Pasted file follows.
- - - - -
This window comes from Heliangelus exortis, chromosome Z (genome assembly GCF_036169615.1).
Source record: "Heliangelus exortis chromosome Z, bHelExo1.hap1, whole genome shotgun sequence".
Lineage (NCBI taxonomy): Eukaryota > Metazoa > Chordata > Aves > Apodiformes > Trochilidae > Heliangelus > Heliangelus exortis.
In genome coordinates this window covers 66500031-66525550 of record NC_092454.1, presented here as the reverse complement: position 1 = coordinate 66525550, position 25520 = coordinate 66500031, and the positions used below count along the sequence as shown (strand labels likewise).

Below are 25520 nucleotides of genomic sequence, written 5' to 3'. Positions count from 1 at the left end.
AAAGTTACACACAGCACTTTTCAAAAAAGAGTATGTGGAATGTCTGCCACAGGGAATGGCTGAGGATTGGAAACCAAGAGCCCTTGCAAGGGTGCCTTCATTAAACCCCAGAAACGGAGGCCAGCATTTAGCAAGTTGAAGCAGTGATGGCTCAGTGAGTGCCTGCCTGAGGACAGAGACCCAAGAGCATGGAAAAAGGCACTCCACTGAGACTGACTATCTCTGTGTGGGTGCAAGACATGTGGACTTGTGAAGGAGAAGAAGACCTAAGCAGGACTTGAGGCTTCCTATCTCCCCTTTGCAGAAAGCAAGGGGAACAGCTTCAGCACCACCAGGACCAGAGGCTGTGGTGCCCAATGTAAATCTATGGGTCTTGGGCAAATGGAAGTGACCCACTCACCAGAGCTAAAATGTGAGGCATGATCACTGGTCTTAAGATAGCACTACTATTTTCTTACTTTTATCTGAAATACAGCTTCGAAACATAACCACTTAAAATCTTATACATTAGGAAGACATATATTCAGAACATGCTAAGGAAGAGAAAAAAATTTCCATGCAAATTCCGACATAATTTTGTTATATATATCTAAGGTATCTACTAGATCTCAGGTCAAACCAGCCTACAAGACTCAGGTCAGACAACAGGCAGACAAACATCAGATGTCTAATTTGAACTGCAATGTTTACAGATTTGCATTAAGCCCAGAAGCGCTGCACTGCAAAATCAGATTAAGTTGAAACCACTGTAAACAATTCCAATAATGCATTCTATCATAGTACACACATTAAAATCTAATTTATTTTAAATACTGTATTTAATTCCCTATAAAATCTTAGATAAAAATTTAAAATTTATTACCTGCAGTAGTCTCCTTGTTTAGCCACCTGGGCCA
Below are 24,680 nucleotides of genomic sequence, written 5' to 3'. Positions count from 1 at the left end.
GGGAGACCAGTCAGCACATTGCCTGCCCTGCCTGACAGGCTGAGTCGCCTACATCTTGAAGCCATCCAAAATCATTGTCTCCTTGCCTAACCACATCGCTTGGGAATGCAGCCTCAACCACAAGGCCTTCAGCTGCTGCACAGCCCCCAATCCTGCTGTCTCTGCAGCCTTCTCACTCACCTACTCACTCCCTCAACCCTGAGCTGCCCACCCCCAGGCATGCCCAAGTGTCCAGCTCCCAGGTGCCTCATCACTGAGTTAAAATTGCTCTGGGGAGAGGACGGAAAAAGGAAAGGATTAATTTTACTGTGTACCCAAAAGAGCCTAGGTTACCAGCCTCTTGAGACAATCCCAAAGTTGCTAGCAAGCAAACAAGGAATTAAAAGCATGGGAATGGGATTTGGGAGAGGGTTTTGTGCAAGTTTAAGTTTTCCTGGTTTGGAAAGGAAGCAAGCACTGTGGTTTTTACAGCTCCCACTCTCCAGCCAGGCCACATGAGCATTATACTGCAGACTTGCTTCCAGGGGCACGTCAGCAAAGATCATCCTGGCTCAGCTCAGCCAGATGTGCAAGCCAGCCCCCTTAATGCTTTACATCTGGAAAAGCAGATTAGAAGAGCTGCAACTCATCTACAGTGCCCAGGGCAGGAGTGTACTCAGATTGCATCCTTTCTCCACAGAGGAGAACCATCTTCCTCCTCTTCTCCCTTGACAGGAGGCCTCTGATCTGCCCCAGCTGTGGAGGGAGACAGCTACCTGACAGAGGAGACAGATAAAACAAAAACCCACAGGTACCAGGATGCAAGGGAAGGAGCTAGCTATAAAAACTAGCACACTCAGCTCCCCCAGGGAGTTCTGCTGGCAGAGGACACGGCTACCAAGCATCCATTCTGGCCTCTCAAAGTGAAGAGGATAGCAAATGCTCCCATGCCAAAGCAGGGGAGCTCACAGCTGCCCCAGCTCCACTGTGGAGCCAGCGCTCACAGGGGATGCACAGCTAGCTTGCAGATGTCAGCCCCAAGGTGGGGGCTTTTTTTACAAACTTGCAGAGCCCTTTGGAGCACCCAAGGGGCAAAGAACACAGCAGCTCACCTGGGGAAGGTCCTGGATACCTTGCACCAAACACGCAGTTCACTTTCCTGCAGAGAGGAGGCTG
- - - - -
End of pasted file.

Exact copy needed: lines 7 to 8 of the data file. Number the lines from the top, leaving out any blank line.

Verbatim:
Below are 24,680 nucleotides of genomic sequence, written 5' to 3'. Positions count from 1 at the left end.
GGGAGACCAGTCAGCACATTGCCTGCCCTGCCTGACAGGCTGAGTCGCCTACATCTTGAAGCCATCCAAAATCATTGTCTCCTTGCCTAACCACATCGCTTGGGAATGCAGCCTCAACCACAAGGCCTTCAGCTGCTGCACAGCCCCCAATCCTGCTGTCTCTGCAGCCTTCTCACTCACCTACTCACTCCCTCAACCCTGAGCTGCCCACCCCCAGGCATGCCCAAGTGTCCAGCTCCCAGGTGCCTCATCACTGAGTTAAAATTGCTCTGGGGAGAGGACGGAAAAAGGAAAGGATTAATTTTACTGTGTACCCAAAAGAGCCTAGGTTACCAGCCTCTTGAGACAATCCCAAAGTTGCTAGCAAGCAAACAAGGAATTAAAAGCATGGGAATGGGATTTGGGAGAGGGTTTTGTGCAAGTTTAAGTTTTCCTGGTTTGGAAAGGAAGCAAGCACTGTGGTTTTTACAGCTCCCACTCTCCAGCCAGGCCACATGAGCATTATACTGCAGACTTGCTTCCAGGGGCACGTCAGCAAAGATCATCCTGGCTCAGCTCAGCCAGATGTGCAAGCCAGCCCCCTTAATGCTTTACATCTGGAAAAGCAGATTAGAAGAGCTGCAACTCATCTACAGTGCCCAGGGCAGGAGTGTACTCAGATTGCATCCTTTCTCCACAGAGGAGAACCATCTTCCTCCTCTTCTCCCTTGACAGGAGGCCTCTGATCTGCCCCAGCTGTGGAGGGAGACAGCTACCTGACAGAGGAGACAGATAAAACAAAAACCCACAGGTACCAGGATGCAAGGGAAGGAGCTAGCTATAAAAACTAGCACACTCAGCTCCCCCAGGGAGTTCTGCTGGCAGAGGACACGGCTACCAAGCATCCATTCTGGCCTCTCAAAGTGAAGAGGATAGCAAATGCTCCCATGCCAAAGCAGGGGAGCTCACAGCTGCCCCAGCTCCACTGTGGAGCCAGCGCTCACAGGGGATGCACAGCTAGCTTGCAGATGTCAGCCCCAAGGTGGGGGCTTTTTTTACAAACTTGCAGAGCCCTTTGGAGCACCCAAGGGGCAAAGAACACAGCAGCTCACCTGGGGAAGGTCCTGGATACCTTGCACCAAACACGCAGTTCACTTTCCTGCAGAGAGGAGGCTG